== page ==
In practice, I seriously doubt Arnold will allow AB3034 to simply lapse if supermajorities in both the Assembly and the Senate approve a final version by Monday. He'll figure out some pretext to "make an exception" so voters can have their say. After all, the HSR bond will have virtually no effect on state finances in 2009.

Therefore, the person you should be contacting is your representative in the Assembly. He or she should accept the version passed by the Senate without further modifications.

Rubber Toe said...

There is a very easy way to do this via a web based form right here:

http://www.calpirg.org/governor/sign/ab-3034?id4=ES

Other Robert

mike said...

rafael - In principle, couldn't he also immediately veto the bill, and then the legislators could vote to override the veto? This would technically allow him to keep his word while still letting AB 3034 become law. The problem is that I doubt there would be time for this kind of back-and-forth (even if we assume it's all rehearsed).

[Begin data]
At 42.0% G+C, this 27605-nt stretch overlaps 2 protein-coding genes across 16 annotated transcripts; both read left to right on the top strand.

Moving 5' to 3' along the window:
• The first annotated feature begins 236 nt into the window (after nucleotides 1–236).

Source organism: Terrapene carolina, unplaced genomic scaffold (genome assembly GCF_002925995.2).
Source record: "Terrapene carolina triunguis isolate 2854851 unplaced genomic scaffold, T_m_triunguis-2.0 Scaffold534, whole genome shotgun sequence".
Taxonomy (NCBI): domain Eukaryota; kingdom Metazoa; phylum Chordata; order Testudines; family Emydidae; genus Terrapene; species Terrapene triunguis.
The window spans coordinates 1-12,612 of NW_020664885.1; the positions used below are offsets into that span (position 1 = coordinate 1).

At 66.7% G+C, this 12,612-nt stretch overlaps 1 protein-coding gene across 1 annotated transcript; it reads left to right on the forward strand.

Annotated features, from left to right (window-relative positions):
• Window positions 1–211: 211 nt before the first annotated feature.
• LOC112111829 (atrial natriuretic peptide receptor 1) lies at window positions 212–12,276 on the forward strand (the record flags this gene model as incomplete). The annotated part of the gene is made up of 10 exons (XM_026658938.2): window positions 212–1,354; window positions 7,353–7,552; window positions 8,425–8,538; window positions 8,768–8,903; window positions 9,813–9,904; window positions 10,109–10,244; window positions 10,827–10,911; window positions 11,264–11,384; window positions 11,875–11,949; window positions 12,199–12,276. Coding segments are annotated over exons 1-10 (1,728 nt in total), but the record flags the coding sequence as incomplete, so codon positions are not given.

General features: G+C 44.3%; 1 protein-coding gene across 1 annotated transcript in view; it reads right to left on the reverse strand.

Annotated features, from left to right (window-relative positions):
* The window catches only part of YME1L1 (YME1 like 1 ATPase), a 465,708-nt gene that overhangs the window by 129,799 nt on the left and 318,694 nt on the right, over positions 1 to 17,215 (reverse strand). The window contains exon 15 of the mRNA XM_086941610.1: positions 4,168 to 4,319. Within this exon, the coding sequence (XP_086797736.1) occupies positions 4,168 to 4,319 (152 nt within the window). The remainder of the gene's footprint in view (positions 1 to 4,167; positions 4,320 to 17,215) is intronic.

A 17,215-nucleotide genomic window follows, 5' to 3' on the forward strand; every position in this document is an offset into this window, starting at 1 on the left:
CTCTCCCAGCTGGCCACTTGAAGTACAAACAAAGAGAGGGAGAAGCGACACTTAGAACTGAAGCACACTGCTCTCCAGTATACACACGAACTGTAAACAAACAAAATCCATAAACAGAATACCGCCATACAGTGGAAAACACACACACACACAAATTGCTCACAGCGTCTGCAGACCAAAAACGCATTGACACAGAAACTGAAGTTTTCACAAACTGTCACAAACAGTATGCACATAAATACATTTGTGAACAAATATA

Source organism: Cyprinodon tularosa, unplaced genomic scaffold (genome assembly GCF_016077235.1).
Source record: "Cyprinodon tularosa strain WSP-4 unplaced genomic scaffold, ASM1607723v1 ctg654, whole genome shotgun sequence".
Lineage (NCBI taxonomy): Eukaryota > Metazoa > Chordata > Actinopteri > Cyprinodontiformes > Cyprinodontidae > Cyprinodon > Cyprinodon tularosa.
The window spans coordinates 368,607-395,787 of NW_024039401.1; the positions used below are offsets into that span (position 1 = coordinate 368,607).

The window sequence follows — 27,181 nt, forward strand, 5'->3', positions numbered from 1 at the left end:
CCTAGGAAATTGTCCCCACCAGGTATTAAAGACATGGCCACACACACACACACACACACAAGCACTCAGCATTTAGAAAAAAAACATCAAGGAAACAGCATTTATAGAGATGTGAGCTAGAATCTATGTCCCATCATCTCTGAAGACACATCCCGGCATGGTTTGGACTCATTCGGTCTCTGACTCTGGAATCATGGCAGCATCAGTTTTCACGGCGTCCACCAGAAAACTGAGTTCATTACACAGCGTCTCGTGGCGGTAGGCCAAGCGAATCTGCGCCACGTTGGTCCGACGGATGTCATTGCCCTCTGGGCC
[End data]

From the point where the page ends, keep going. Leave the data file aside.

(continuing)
Francis said...

What if a veto goes back to the assembly and some republicans change their vote to a NO and its fails the override? That would be ridiculous.

Morris Brown said...

The lawsuit against the EIR/EIS has been filed.
We have posted a copy.

www.derailhsr.com

bikerider said...

Morris,
Thanks for posting link.

My reading of AB3034 is that it effectively prevents bond monies from going towards an Altamont alignment since it was not one of the HSR routes identified. It even goes so far as to require direct (i.e. non-transfer) service between the termini -- which is not only idiotic from an operational standpoint, but apparently was an attempt to deflect the biggest problem in the EIR.